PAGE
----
The feel of the music at St. James, however, is a far cry from that at St.Paul’s. St. James has a sixty-six rank pipe organ, built by the Hermann Schlicker Organ Company of Buffalo, N.Y., and Helen’s organ playing is one of the things that makes worship at St. James exciting, says long-time parishioner Kay Jackson. “When Helen plays, it’s a glorious thing!”Helen has given organ recitals on some of the best instruments in Europe and the United States. St. James has four choirs, all under Helen’s direction. The 9 a.m.Sunday service is led every week by a twenty-five voice adult choir. A choir for grade-school children alternates with a choir for teenage girls at the 11 a.m. Sunday service. And at 7 p.m. on the second Sunday of every month, a men’s choir sings a quiet, meditative service, either Compline (the monastic office for close of day) or a service of simple, repetitive hymnody from the ecumenical Taizé community in France.

Choristers at St. James don’t just show up, start singing, and harmonize as they wish. All music is thoroughly rehearsed and choristers who can’tread music are taught to read it. Does this make for “perfect” music, as Tish describes the music at her New Hampshire congregation? “Well, that’s what we aim for!” says Helen.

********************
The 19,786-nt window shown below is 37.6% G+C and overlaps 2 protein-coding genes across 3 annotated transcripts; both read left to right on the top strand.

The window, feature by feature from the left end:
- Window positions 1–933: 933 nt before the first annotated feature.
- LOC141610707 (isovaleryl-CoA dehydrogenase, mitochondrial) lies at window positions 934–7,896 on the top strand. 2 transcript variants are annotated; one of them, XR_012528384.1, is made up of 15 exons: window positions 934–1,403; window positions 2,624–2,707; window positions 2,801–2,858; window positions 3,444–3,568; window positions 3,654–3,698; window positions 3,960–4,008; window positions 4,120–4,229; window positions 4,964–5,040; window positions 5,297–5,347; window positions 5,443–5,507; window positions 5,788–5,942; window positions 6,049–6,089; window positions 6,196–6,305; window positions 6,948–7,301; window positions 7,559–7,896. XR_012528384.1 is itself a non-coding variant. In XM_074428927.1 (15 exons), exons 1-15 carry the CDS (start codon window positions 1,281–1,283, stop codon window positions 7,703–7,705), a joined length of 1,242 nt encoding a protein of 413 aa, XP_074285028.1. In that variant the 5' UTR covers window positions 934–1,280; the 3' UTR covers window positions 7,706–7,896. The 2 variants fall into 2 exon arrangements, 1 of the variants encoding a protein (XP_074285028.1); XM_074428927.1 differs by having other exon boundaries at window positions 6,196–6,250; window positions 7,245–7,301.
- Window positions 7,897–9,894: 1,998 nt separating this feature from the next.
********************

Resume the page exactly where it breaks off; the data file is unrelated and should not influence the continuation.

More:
Although some might call the music at St. James “traditional,” the hymns, service music, and anthems feature a variety of musical styles and idioms. “We sing music from centuries ago, like that of William Byrd and Thomas Tallis,” says Helen, “but we also sing the work of contemporary composers like Craig Phillips, the Director of Music at All Saints Church in Beverly Hills, and the English composer Philip Stopford.” St. James sings “renewal” or “praise” music as well, usually accompanied on the organ. Trumpets, violins, and other orchestral instruments are brought in to supplement the organ for special services.

St. James also offers the Eastern Shore three or four concerts every year featuring internationally-known organists, choirs, and musical ensembles. Frank Stabler is cantor at St. James. “We sing some modern songs, but our music at St. James encompasses Christian history,” he says. “It means as much to us today as it did to those who first sang it. Being part of a centuries-old Christian tradition is important to us. Our voices join with those of the great saints of the ages.” Musicians and choristers at both parishes agree that there is no “right”style of music for worship any more than there is one “right” way to pray. “In fact,” says Kay Jackson, “singing in church is praying for me.”